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Fighting Sexual Violation Across Cultures

By Jeanie Suh, Phoenix Risen

· Blog

Sexual violation is an issue that all cultures face, in varying degrees. In some countries, the most widespread issue lies in everyday sexism and rape culture, while other countries still battle child marriages.

Not all sexual violation problems are the same, so not all solutions to this widespread problem should be the same. Below, we'll highlight the main issues in five different areas of the world and the best tactics to combat each area's brand of sexual violation.

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The United States of America

Every 98 seconds, someone is sexually assaulted in America. The U.S. ranks high in volume of sexual violence reports, which means the country is doing comparatively well in encouraging victims to speak up. The problem is that no one truly listens.

Sexual violence has permeated American culture through media. Americans are so normalized to the idea of sexual violence, it's difficult to be shocked by the barrage of news announcing that another powerful male has been accused of sexual harassment.

The key to combatting sexual violation in the U.S. is introducing comprehensive sexuality education in tandem with physical sex education. Teaching children consent, and normalizing the idea of consent and healthy sex and gender dynamics will bring a better future to the United States.

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India

The rape epidemic in India is horrifying. In India, a woman is raped every 15 minutes. Though many blame the demographic disproportion between men and women, countries like China do not face the same issues with sexual violence.

The critical issue is a culture that does not value women and a society where few women have power over their own lives. The caste system makes it easy to prey on women of lower power, in lower castes. The caste system increases the power differentials that encourage sexual violence.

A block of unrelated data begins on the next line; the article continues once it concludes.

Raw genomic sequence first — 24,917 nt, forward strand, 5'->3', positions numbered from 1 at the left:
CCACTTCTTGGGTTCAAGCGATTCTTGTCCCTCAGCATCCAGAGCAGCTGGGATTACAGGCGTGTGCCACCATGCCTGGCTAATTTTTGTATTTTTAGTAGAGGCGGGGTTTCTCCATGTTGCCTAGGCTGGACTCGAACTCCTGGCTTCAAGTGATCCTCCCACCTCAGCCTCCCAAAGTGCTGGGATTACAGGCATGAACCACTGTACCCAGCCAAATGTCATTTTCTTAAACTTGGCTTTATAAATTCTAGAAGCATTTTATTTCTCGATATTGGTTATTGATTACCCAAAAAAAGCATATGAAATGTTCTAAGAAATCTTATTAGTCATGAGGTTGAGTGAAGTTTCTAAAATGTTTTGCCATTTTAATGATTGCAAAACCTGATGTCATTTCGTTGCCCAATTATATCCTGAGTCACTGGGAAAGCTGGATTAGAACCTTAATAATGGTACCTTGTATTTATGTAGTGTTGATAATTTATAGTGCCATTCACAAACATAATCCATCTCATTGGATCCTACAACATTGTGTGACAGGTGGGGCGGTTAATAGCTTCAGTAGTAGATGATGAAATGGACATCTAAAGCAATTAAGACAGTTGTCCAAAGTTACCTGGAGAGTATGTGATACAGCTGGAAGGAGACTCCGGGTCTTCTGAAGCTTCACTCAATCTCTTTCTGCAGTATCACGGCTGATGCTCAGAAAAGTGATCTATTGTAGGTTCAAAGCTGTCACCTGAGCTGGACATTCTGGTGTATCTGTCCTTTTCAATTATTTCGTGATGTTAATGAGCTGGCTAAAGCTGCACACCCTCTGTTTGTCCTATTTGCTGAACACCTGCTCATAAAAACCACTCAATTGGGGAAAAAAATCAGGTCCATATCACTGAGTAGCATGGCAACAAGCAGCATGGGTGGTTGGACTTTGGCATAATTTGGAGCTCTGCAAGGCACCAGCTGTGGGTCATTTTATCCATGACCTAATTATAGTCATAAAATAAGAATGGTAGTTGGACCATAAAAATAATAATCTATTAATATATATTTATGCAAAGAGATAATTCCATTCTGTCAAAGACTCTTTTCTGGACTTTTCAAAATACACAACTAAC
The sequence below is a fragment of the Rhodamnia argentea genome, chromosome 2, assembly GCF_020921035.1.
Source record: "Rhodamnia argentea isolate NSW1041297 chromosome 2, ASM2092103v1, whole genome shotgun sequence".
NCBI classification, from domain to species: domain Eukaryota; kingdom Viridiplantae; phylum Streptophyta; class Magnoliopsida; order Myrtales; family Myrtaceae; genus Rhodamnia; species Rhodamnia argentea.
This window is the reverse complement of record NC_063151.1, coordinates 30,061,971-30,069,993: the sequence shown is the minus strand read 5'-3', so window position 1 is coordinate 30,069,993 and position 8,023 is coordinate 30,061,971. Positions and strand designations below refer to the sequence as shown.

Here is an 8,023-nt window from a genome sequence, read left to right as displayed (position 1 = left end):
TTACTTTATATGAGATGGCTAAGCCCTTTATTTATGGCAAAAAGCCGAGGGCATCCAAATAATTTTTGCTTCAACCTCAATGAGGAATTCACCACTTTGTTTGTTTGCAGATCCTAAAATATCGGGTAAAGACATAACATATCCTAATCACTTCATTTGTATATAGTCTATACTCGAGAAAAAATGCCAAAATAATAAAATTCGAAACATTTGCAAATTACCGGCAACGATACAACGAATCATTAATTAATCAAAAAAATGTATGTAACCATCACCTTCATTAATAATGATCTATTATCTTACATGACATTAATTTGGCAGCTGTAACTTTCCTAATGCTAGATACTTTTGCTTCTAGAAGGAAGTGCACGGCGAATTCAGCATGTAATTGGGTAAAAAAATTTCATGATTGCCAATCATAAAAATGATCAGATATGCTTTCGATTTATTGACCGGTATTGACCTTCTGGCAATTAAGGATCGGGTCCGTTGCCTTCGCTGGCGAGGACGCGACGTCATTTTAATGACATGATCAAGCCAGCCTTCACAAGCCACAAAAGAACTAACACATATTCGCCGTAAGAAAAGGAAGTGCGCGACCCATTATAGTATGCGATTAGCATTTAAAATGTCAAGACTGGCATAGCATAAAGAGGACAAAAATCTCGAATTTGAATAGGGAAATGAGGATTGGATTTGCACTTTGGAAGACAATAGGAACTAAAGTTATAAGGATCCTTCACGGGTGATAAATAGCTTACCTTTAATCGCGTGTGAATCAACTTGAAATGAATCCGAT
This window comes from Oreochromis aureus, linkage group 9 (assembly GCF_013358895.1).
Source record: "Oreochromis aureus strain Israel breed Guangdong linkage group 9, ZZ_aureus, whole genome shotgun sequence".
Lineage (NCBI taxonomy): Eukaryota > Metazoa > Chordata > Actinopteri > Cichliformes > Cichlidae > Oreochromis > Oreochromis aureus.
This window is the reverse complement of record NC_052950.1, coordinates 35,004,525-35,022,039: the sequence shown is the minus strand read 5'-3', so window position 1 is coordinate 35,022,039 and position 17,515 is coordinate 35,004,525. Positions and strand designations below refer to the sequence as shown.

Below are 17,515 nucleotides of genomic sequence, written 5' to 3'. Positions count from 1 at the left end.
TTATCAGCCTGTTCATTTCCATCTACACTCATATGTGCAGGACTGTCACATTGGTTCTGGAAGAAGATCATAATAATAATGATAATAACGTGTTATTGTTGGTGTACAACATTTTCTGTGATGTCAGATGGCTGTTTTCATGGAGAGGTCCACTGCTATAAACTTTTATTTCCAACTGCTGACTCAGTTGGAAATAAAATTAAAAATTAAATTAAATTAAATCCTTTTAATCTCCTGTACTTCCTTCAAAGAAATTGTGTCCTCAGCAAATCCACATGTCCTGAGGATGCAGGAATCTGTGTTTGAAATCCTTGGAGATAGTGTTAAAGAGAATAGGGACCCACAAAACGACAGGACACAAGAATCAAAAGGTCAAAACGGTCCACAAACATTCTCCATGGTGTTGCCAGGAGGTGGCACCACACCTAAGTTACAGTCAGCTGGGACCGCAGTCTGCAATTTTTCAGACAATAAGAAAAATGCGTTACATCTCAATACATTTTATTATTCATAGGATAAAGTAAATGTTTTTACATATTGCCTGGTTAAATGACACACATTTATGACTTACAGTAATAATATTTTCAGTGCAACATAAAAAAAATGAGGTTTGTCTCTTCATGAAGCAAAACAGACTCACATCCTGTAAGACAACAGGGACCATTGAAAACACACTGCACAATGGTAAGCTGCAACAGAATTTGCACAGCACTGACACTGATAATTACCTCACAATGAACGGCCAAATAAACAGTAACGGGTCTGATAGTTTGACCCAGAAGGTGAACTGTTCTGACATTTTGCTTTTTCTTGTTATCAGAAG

India needs a hybrid solution where legislation and law enforcement takes charges seriously and arrests and punishes offenders. India must also encourage boys to take responsibility and protect and respect the women of their country. Boys must be taught healthy masculinity and that trying to seek power over those who are already weak is not power at all.

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Brasil

Sexual violation is rampant in a culture where catcalling is seen as compliments and daily sexual harassment is simply seen as an annoyance that women must learn to deal with. 59% of Brasilians said there would be fewer rapes if women knew how to behave.

Survivors must speak up and campaign to bring this silent problem to the forefront of Brasilian politics. Rape crisis centers and other local resources must be established to provide victims with legal, medical, and psychological care. Currently, only 37 centers service 5,000 cities to provide healthcare to rape victims.

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South Africa

Labelled as the "rape capital of the world," one in three women surveyed had said they'd been raped in the past year. There is not just one reason South Africa suffers from sexual violence, but the two key issues most often pointed out are an enduring culture of hyper-masculinity and a distrust of government institutions.

Though hyper-masculinity can be solved through many generations of reeducation for boys and girls, South Africa's corrupt government and police force requires international entities, such as the UN, to keep the South African government in check and motivate and aid them to do better for their people.

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Sweden

Sweden is a bit of a paradox. Though the country has never been ranked below fourth on the The Global Gender Gap report, the country ranks #1 in Europe for the highest rates of rape and other sexually violent crimes. Thousands of Swedes flooded the #MeToo hashtag, and pop icons reported on the prevalence of sexual harassment in the Swedish music industry.

Only to complicate the issue of sexual violence in Sweden is the country's current anti-immigrant sentiment and ongoing issue of xenophobia reporting that refugees are the cause of increasing rape rates. It's crucial to remember that the narrative spread of "blonde, white natives are being attacked by dark-skinned foreigners" is often overheated and that a large portion of sexual assault cases are ones where the victims are often refugees or immigrants themselves.

The Swedish population must continue to voice the injustice of sexual violation in their country, especially when the world and the nation itself takes pride in their "gender equal" status. It must be announced, loudly, that there is still a problem of gender-based violence in a country that is known to be progressive.

The government must rethink its outdated laws on sexual assault and update them to be more responsive to the current situation, and communities must continue to create safe spaces to reduce opportunistic assaults.

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